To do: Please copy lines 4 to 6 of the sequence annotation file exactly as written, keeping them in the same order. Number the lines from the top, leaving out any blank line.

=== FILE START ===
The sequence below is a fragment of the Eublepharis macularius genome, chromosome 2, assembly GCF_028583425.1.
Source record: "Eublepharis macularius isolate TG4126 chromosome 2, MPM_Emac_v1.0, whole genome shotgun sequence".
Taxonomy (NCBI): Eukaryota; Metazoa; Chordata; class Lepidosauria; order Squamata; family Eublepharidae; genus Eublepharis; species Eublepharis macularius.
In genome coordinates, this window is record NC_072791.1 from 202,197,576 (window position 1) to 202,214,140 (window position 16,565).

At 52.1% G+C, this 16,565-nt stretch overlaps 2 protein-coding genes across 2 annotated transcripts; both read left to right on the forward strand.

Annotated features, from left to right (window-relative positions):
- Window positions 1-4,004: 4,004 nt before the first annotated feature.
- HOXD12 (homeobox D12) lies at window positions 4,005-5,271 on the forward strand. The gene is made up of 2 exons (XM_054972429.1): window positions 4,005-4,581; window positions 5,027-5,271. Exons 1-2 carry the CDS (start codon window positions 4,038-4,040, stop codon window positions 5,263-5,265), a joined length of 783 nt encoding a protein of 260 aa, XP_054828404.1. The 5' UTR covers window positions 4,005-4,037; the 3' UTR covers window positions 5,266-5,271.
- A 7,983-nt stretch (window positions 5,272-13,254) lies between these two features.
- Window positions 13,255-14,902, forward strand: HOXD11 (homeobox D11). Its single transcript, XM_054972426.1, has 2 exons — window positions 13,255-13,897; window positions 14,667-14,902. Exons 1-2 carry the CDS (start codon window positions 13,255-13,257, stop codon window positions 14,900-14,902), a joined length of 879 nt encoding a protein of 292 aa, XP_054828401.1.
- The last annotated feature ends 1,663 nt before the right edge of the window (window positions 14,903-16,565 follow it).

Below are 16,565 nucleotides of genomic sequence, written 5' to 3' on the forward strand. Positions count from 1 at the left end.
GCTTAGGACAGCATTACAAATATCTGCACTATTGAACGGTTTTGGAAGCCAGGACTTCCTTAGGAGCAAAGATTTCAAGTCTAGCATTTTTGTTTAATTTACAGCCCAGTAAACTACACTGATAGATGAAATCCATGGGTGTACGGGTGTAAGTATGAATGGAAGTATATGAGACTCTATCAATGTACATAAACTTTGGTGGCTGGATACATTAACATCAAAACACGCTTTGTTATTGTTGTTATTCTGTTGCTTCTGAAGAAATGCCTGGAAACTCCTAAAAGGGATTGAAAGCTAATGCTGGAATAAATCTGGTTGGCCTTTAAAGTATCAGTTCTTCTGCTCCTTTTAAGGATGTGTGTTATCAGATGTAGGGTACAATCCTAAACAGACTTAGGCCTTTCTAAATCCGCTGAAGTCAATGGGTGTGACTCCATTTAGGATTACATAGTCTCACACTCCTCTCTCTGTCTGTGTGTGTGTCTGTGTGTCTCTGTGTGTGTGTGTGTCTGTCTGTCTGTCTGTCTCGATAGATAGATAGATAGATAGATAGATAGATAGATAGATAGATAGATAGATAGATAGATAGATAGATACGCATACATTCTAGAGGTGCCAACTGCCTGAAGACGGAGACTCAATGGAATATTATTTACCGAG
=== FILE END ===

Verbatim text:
In genome coordinates, this window is record NC_072791.1 from 202,197,576 (window position 1) to 202,214,140 (window position 16,565).

At 52.1% G+C, this 16,565-nt stretch overlaps 2 protein-coding genes across 2 annotated transcripts; both read left to right on the forward strand.

Annotated features, from left to right (window-relative positions):